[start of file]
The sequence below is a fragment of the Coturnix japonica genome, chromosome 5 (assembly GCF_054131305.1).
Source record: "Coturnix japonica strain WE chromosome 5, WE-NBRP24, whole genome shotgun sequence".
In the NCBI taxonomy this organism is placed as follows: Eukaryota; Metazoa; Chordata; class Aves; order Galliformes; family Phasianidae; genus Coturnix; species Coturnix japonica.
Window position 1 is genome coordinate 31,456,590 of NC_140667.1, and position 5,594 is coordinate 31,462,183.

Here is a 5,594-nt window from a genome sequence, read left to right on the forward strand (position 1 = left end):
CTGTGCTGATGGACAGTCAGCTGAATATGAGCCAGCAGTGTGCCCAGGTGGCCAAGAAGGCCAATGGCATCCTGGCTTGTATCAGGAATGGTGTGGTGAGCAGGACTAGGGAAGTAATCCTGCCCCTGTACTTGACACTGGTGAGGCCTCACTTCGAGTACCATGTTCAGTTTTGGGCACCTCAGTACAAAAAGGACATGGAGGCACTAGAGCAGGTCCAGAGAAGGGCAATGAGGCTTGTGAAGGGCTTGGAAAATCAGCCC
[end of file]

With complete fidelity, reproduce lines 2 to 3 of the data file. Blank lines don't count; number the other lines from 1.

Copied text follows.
Source record: "Coturnix japonica strain WE chromosome 5, WE-NBRP24, whole genome shotgun sequence".
In the NCBI taxonomy this organism is placed as follows: Eukaryota; Metazoa; Chordata; class Aves; order Galliformes; family Phasianidae; genus Coturnix; species Coturnix japonica.